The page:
mind first, and then in print, before becoming physically tangible.
Although mystery surrounds this mechanism at first, its discovery
is one of the key elements which the plot is based around, and
many of the story's best scenes are of our three travellers
exploring the idea.
Bernard Horsfall's Gulliver is very enjoyable and watchable
all the way through, particularly the very humorous exchange
he has with Jamie as they try to agree on who they are hiding
from. One of season six's best moments, for my money.
Emrys Jones succeeds in bringing out several interesting
personas from the almost schizophrenic character of the poor
old story editor slaved to the master computer, including
a sneaky schemer, a harsh commander, and an absent-minded
likeable old fogey. Rapunzel, the Karkus, and the rest of
the odd assortment of characters also get well-done, their
crisp fresh dialogue keeping the story both light and interesting
all the way through.
This is director David Maloney's first work on Doctor Who,
and although he doesn't attract as much attention as a spectacular
director as Douglas Camfield, he knows how to turn in solid work,
and seems to be able to turn any story with a good script into
something extremely appreciable. The number of all-time classic
Doctor Who stories that he has helmed is extremely impressive.
"The Mind Robber" is no exception, being perhaps the very best
example of this style of story in Doctor Who.
Sudden illness for Frazer Hines throws an interesting twist
into episode two, where Hamish Wilson takes over the
role of Jamie for, basically, that episode. Wilson does not fail
to do the role justice, and this has to be one of the all-time
best, and funniest, companion "absences" that there is on Doctor
Who. The extra scenes inserted to take care of this are excellent
and enhance the strangeness of the setting extremely effectively:
another unexpected bonus for the story. The episodes threaten
to under-run the usual time-limit, but thankfully no
unnecessary padding was added anywhere - only good stuff.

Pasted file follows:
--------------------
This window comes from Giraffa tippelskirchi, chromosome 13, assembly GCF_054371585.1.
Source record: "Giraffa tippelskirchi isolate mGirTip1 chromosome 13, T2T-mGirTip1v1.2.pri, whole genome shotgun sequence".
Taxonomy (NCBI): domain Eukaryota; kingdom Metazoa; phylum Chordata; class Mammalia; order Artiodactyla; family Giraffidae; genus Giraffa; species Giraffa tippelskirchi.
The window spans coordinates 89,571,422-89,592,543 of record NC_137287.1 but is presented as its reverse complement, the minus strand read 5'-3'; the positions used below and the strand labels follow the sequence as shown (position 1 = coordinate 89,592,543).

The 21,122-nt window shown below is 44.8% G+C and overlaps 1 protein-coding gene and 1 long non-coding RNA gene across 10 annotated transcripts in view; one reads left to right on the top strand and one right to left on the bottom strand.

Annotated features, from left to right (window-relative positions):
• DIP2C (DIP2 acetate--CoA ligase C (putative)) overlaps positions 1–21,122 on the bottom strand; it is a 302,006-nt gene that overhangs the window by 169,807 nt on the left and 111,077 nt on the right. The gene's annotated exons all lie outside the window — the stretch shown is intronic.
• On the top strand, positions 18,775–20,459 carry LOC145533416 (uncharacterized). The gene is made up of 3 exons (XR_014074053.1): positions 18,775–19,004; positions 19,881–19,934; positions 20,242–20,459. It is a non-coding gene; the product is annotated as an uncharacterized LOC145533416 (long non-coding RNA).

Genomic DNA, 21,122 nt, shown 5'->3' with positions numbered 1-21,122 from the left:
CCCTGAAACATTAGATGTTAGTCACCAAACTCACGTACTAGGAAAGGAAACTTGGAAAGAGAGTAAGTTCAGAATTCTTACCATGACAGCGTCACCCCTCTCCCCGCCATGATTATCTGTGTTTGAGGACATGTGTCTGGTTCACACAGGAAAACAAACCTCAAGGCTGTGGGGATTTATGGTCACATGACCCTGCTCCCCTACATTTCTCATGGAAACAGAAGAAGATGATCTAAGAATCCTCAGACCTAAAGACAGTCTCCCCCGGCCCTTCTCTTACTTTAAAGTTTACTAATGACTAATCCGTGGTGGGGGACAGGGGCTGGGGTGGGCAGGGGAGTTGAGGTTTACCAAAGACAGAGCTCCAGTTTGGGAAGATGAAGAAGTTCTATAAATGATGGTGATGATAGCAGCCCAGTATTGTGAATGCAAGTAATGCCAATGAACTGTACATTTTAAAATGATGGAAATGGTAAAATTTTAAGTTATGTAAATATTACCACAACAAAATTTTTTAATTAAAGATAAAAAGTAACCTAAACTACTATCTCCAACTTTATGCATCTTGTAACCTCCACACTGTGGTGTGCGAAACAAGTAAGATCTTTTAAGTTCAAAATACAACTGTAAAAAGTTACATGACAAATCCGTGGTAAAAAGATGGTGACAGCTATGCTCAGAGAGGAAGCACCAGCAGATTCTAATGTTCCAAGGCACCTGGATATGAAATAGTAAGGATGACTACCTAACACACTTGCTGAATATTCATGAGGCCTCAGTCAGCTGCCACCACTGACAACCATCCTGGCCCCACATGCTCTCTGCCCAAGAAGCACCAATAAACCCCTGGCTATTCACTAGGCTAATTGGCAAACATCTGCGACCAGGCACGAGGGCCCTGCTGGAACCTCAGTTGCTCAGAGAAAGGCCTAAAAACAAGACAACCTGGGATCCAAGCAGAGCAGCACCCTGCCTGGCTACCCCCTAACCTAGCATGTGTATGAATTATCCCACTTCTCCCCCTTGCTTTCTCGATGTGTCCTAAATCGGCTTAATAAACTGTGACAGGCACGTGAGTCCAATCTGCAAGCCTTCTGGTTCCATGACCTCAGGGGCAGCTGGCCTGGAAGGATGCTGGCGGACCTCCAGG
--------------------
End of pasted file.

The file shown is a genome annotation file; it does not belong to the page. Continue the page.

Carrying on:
The pace remains good all the way through. Even though a basic
pattern emerges for the central conflict of the middle episodes,
threatening to get repetitive, exploration and discovery rule
the day, and the simple odyssey plot moves quickly and steadily
ahead to the revelations, satisfying confrontations, and exciting
conclusion in the castle. A lot of twists are thrown into the
final battle of the minds between the Doctor and his adversary,
achieving a great deal of humour without losing dramatic realism
or impact. The final scene works, but wraps up just a little too
quickly and enigmatically for my taste, serving of course as a
bit of a cliffhanger between the fifth and sixth recording blocks.
Although it may benefit the television stations to bring
viewers back, it doesn't do much credit to this story or
- Episode 1: (21:19)
- Episode 2: (21:36)
- Episode 3: (19:26)
- Episode 4: (19:07)
- Episode 5: (18:00)
"The Mind Robber" is extremely good, the most unusual
gem of season six.
Magyar (Hungarian): "Az elmerabló"
Français (French): (Le voleur d'esprit)
Русский (Russian): "Вор разума"
Italiano (Italian): "Il ladro di menti"
Available with Italian and English audio tracks
in this 3-story DVD Box set:
Original English: "The Mind Robber"
This story has become available on DVD and VHS video:
|DVD NTSC Region 1
for the North American market:
in the U.S.
|DVD PAL Region 2
for the U.K.
in the U.S.
in the U.S.
for the U.K.